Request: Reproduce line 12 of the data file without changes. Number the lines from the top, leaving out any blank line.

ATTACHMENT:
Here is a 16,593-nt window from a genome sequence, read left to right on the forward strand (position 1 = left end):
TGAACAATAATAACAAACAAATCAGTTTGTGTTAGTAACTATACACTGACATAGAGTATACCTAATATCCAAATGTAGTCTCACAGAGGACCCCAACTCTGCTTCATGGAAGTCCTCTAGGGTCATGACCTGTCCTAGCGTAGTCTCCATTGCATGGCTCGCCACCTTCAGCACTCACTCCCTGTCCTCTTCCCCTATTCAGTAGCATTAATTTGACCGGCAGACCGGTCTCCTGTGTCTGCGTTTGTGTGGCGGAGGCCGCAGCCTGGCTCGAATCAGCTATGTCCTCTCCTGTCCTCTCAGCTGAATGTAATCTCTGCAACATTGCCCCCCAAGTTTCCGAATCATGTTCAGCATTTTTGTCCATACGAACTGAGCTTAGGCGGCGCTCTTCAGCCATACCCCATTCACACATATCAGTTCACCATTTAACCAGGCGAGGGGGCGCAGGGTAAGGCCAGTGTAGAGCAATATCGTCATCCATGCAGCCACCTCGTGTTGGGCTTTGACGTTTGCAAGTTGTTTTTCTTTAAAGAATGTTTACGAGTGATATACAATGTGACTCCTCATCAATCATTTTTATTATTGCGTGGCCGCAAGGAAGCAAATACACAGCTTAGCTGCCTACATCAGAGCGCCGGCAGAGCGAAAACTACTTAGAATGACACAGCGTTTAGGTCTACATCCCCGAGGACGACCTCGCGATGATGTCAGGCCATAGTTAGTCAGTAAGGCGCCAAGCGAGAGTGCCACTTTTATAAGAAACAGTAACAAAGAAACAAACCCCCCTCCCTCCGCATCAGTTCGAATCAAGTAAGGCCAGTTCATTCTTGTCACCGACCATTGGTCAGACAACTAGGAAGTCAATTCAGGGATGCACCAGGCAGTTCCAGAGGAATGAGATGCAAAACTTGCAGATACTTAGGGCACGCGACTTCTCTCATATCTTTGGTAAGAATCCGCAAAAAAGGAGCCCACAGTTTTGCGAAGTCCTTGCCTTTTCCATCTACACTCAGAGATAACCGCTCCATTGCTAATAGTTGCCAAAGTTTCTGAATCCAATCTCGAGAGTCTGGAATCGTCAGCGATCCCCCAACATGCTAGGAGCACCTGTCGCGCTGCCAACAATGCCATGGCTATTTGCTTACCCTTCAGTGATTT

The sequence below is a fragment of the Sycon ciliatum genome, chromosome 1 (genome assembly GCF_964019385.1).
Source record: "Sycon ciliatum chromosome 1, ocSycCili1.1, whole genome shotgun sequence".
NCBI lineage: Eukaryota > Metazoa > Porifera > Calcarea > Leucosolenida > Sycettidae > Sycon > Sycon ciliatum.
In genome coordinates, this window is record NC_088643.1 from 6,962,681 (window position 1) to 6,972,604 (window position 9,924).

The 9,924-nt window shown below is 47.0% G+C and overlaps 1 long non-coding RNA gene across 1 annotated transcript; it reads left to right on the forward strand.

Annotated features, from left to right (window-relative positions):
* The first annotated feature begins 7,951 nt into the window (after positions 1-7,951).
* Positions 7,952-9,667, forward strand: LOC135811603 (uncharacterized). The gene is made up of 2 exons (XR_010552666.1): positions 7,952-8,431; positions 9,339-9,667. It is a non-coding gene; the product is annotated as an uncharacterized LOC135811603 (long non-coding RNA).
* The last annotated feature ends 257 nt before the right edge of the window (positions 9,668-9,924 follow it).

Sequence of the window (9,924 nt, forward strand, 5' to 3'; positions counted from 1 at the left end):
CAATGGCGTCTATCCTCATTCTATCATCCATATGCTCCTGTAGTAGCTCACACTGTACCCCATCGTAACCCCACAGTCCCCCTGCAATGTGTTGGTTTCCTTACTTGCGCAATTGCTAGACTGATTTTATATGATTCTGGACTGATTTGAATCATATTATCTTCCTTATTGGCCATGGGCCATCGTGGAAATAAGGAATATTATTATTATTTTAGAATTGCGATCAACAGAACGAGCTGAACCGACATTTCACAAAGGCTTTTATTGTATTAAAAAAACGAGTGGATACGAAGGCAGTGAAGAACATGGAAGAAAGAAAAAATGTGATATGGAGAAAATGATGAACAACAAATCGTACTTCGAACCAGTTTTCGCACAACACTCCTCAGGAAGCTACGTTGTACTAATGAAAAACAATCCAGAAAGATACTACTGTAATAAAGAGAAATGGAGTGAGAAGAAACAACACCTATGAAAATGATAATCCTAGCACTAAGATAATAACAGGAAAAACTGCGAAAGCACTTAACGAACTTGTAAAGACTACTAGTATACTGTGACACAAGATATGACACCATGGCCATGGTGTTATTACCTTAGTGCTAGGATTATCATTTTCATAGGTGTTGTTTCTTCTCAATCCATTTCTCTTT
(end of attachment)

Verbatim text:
Sequence of the window (9,924 nt, forward strand, 5' to 3'; positions counted from 1 at the left end):